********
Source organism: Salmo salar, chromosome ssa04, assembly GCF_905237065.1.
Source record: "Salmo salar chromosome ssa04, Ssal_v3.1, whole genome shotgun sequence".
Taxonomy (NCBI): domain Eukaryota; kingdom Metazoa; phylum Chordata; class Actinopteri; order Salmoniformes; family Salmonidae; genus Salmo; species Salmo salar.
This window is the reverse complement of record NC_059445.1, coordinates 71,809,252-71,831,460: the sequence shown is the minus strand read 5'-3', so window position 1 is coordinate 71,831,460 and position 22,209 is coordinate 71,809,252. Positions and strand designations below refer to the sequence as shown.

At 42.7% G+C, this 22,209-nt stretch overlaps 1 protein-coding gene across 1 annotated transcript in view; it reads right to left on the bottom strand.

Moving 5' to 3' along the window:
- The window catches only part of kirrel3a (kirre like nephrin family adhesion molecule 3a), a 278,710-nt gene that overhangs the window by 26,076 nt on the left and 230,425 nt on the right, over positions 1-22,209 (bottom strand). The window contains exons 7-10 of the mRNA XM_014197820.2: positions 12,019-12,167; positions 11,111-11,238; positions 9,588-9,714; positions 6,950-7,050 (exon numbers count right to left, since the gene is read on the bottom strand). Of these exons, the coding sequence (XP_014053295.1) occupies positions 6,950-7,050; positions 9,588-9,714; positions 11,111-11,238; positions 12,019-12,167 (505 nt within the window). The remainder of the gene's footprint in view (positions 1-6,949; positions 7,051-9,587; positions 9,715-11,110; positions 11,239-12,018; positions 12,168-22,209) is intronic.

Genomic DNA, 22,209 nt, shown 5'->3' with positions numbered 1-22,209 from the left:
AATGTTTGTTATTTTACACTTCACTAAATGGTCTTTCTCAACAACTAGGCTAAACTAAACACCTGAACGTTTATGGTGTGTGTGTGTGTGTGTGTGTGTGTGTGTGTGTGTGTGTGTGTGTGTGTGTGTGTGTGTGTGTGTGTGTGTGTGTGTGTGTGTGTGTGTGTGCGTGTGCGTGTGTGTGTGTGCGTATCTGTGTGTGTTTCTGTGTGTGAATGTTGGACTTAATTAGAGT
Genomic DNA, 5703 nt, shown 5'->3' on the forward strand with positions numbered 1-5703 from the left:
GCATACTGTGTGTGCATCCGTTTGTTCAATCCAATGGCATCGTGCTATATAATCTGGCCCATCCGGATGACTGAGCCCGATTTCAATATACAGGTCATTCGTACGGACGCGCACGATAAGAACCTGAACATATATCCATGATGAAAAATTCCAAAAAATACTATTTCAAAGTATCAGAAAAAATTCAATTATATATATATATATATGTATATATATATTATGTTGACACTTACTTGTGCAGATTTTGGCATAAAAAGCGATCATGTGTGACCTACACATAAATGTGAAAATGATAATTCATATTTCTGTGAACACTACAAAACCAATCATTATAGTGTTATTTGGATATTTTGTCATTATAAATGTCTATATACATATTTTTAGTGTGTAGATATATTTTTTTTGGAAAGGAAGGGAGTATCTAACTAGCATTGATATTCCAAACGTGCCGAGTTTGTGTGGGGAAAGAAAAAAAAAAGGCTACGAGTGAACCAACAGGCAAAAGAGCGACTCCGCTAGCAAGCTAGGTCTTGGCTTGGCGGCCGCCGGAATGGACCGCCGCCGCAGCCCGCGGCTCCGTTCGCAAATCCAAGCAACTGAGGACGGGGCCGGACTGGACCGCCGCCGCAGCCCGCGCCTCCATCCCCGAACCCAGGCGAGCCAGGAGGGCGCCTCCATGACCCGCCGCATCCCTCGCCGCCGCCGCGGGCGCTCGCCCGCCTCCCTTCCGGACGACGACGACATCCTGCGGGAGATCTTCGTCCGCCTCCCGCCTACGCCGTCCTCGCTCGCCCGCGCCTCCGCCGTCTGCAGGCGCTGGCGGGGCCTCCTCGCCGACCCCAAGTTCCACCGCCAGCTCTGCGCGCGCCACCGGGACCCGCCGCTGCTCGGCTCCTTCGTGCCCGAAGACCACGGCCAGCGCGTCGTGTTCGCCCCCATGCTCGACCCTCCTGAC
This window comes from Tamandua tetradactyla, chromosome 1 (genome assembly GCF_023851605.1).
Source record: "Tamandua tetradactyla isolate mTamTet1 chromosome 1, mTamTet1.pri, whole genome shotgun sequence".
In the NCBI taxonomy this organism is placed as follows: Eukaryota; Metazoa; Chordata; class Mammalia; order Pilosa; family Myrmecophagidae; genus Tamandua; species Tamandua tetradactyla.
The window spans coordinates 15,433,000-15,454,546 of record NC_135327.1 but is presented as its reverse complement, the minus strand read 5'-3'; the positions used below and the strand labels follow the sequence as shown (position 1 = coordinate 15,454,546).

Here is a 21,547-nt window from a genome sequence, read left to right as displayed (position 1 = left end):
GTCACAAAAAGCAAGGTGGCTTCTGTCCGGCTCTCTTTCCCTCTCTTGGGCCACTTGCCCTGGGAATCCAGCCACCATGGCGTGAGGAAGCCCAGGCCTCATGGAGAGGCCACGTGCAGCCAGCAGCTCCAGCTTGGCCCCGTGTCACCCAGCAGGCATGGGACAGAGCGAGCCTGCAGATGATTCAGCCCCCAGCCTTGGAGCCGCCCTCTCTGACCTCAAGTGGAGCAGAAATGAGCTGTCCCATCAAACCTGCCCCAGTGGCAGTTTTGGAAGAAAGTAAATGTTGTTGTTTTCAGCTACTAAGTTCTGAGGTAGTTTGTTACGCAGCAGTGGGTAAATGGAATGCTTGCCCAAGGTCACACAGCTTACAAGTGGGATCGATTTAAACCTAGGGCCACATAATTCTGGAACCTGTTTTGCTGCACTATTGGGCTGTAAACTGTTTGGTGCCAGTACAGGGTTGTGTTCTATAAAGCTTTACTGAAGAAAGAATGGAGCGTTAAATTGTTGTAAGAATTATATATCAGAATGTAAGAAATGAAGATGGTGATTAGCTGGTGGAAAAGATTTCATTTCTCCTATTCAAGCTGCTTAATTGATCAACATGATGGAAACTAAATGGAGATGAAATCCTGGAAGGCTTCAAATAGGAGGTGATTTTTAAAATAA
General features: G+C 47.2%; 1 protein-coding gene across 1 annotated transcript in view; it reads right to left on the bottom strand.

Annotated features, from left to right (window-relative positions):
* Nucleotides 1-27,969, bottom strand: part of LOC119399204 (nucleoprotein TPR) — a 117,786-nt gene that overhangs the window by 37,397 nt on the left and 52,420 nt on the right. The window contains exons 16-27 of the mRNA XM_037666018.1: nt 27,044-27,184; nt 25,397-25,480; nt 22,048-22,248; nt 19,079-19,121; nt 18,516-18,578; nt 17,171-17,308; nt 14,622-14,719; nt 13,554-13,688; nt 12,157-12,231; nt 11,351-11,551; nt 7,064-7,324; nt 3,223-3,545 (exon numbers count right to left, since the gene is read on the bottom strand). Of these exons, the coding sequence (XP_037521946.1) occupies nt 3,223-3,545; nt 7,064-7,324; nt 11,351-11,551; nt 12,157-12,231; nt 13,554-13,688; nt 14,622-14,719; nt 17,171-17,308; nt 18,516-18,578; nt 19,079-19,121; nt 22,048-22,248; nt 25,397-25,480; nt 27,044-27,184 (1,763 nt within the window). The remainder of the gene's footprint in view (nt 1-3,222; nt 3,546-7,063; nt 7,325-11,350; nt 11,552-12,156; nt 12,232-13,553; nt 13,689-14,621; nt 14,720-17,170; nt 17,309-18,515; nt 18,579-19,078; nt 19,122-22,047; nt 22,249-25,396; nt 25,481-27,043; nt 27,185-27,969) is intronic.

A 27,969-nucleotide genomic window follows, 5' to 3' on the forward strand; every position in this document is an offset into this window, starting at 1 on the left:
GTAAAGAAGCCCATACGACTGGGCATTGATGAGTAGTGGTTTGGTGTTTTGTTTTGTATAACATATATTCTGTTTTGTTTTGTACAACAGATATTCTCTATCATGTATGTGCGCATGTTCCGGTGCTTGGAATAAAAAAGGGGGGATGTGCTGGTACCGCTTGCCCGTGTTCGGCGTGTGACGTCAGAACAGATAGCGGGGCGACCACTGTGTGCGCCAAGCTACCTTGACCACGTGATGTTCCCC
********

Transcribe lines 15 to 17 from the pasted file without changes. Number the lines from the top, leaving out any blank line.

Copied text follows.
The window spans coordinates 15,433,000-15,454,546 of record NC_135327.1 but is presented as its reverse complement, the minus strand read 5'-3'; the positions used below and the strand labels follow the sequence as shown (position 1 = coordinate 15,454,546).

Here is a 21,547-nt window from a genome sequence, read left to right as displayed (position 1 = left end):
GTCACAAAAAGCAAGGTGGCTTCTGTCCGGCTCTCTTTCCCTCTCTTGGGCCACTTGCCCTGGGAATCCAGCCACCATGGCGTGAGGAAGCCCAGGCCTCATGGAGAGGCCACGTGCAGCCAGCAGCTCCAGCTTGGCCCCGTGTCACCCAGCAGGCATGGGACAGAGCGAGCCTGCAGATGATTCAGCCCCCAGCCTTGGAGCCGCCCTCTCTGACCTCAAGTGGAGCAGAAATGAGCTGTCCCATCAAACCTGCCCCAGTGGCAGTTTTGGAAGAAAGTAAATGTTGTTGTTTTCAGCTACTAAGTTCTGAGGTAGTTTGTTACGCAGCAGTGGGTAAATGGAATGCTTGCCCAAGGTCACACAGCTTACAAGTGGGATCGATTTAAACCTAGGGCCACATAATTCTGGAACCTGTTTTGCTGCACTATTGGGCTGTAAACTGTTTGGTGCCAGTACAGGGTTGTGTTCTATAAAGCTTTACTGAAGAAAGAATGGAGCGTTAAATTGTTGTAAGAATTATATATCAGAATGTAAGAAATGAAGATGGTGATTAGCTGGTGGAAAAGATTTCATTTCTCCTATTCAAGCTGCTTAATTGATCAACATGATGGAAACTAAATGGAGATGAAATCCTGGAAGGCTTCAAATAGGAGGTGATTTTTAAAATAA